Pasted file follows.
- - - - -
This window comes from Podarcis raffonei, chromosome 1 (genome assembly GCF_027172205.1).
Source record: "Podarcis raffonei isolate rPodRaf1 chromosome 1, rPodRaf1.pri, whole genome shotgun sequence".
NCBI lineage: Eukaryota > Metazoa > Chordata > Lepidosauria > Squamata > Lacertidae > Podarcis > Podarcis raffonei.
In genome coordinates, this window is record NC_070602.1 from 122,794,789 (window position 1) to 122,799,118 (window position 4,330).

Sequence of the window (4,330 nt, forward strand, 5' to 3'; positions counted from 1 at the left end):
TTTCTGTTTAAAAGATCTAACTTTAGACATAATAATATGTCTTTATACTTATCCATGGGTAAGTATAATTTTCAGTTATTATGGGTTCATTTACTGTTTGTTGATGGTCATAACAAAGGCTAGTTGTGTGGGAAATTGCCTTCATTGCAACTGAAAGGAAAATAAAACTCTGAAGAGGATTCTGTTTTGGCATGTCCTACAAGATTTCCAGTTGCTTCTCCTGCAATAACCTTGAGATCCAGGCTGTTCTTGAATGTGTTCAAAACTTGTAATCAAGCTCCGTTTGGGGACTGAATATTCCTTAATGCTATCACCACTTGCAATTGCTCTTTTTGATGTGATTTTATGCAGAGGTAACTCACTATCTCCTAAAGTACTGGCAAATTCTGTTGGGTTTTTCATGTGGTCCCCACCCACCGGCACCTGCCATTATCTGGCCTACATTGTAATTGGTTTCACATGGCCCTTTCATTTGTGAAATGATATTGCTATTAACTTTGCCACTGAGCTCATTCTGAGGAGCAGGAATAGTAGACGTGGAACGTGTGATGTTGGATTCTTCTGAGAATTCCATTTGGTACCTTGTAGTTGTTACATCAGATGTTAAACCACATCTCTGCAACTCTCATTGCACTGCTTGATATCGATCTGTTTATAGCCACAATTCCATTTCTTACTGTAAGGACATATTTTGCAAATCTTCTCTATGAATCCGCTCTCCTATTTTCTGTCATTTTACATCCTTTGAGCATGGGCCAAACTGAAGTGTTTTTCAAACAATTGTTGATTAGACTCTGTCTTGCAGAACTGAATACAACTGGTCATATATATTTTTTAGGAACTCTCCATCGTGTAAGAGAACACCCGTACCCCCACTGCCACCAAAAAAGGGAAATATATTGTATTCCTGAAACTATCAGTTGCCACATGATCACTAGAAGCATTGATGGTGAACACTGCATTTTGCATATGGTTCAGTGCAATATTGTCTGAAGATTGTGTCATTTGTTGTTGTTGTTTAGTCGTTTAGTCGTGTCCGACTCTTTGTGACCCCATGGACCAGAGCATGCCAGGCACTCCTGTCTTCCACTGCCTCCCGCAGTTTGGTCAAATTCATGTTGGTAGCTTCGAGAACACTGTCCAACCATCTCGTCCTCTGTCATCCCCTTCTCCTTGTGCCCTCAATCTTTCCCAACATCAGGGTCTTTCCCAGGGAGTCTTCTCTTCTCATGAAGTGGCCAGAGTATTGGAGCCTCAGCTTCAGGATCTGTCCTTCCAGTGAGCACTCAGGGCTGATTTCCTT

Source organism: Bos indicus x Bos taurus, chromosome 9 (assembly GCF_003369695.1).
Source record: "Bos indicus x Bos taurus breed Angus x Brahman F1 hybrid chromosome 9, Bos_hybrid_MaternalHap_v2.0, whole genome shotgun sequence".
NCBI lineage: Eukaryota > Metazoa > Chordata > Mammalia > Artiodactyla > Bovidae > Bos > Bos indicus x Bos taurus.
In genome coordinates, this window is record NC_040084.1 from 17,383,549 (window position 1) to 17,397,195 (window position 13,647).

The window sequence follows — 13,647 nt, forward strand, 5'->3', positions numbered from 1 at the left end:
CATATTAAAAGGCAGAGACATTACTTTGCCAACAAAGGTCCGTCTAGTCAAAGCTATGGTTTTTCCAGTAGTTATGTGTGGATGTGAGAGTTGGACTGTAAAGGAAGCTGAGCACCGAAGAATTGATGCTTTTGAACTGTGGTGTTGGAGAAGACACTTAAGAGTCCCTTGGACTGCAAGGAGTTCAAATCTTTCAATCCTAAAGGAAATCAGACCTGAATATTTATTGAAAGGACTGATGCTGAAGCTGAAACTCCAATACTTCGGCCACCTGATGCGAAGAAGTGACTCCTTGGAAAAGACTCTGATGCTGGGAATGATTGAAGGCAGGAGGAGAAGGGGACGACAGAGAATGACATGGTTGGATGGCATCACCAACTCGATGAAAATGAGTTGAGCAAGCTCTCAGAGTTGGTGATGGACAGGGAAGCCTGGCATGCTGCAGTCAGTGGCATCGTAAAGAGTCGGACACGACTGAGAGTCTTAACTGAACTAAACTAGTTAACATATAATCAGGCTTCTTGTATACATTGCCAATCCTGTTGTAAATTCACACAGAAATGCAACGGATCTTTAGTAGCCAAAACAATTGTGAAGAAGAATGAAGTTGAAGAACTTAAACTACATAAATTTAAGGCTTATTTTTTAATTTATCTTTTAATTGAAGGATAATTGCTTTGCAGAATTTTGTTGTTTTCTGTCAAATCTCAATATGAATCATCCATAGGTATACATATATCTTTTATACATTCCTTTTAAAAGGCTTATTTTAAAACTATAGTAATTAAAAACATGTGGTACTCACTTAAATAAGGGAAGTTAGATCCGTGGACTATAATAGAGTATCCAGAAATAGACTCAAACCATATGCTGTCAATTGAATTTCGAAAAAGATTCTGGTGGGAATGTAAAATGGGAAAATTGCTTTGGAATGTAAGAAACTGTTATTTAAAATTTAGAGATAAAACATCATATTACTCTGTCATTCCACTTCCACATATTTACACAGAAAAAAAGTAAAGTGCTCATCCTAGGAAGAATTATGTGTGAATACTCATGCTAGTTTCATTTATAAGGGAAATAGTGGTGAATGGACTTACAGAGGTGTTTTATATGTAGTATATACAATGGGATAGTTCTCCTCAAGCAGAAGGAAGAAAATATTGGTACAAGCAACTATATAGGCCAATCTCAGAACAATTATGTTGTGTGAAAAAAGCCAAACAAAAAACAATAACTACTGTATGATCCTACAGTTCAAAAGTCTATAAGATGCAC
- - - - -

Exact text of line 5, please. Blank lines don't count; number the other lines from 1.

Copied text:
Sequence of the window (4,330 nt, forward strand, 5' to 3'; positions counted from 1 at the left end):